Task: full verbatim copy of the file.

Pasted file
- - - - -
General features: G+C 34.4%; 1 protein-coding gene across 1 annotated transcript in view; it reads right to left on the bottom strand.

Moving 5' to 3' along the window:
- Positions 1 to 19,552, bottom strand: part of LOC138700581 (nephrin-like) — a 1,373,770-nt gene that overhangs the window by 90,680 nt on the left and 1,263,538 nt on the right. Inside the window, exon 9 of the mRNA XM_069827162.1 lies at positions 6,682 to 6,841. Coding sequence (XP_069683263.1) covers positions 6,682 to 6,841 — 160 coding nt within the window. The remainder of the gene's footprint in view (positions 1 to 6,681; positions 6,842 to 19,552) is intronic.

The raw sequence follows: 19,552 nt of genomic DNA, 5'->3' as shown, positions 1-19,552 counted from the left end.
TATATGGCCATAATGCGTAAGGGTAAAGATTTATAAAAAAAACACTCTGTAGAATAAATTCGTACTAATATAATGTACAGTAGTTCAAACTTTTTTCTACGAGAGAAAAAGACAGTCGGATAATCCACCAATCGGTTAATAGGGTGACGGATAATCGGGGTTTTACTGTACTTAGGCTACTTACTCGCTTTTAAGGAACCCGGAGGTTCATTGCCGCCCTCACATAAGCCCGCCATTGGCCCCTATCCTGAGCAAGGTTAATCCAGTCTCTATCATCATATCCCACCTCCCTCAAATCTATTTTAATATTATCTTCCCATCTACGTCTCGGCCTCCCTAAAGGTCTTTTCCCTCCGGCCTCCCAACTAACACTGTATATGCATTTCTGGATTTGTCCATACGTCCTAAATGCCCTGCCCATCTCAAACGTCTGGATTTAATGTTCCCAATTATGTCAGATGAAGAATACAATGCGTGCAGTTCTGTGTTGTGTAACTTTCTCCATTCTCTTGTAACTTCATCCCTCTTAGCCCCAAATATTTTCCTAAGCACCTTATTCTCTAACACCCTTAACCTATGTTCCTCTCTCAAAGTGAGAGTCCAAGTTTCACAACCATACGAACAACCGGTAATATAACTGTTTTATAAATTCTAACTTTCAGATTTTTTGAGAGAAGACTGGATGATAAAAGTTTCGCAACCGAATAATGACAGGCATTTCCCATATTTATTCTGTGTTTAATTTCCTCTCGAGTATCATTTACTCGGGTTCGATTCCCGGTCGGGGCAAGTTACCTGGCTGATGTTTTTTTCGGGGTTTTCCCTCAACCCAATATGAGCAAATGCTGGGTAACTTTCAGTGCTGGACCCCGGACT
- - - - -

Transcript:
General features: G+C 34.4%; 1 protein-coding gene across 1 annotated transcript in view; it reads right to left on the bottom strand.

Moving 5' to 3' along the window:
- Positions 1 to 19,552, bottom strand: part of LOC138700581 (nephrin-like) — a 1,373,770-nt gene that overhangs the window by 90,680 nt on the left and 1,263,538 nt on the right. Inside the window, exon 9 of the mRNA XM_069827162.1 lies at positions 6,682 to 6,841. Coding sequence (XP_069683263.1) covers positions 6,682 to 6,841 — 160 coding nt within the window. The remainder of the gene's footprint in view (positions 1 to 6,681; positions 6,842 to 19,552) is intronic.

The raw sequence follows: 19,552 nt of genomic DNA, 5'->3' as shown, positions 1-19,552 counted from the left end.
TATATGGCCATAATGCGTAAGGGTAAAGATTTATAAAAAAAACACTCTGTAGAATAAATTCGTACTAATATAATGTACAGTAGTTCAAACTTTTTTCTACGAGAGAAAAAGACAGTCGGATAATCCACCAATCGGTTAATAGGGTGACGGATAATCGGGGTTTTACTGTACTTAGGCTACTTACTCGCTTTTAAGGAACCCGGAGGTTCATTGCCGCCCTCACATAAGCCCGCCATTGGCCCCTATCCTGAGCAAGGTTAATCCAGTCTCTATCATCATATCCCACCTCCCTCAAATCTATTTTAATATTATCTTCCCATCTACGTCTCGGCCTCCCTAAAGGTCTTTTCCCTCCGGCCTCCCAACTAACACTGTATATGCATTTCTGGATTTGTCCATACGTCCTAAATGCCCTGCCCATCTCAAACGTCTGGATTTAATGTTCCCAATTATGTCAGATGAAGAATACAATGCGTGCAGTTCTGTGTTGTGTAACTTTCTCCATTCTCTTGTAACTTCATCCCTCTTAGCCCCAAATATTTTCCTAAGCACCTTATTCTCTAACACCCTTAACCTATGTTCCTCTCTCAAAGTGAGAGTCCAAGTTTCACAACCATACGAACAACCGGTAATATAACTGTTTTATAAATTCTAACTTTCAGATTTTTTGAGAGAAGACTGGATGATAAAAGTTTCGCAACCGAATAATGACAGGCATTTCCCATATTTATTCTGTGTTTAATTTCCTCTCGAGTATCATTTACTCGGGTTCGATTCCCGGTCGGGGCAAGTTACCTGGCTGATGTTTTTTTCGGGGTTTTCCCTCAACCCAATATGAGCAAATGCTGGGTAACTTTCAGTGCTGGACCCCGGACT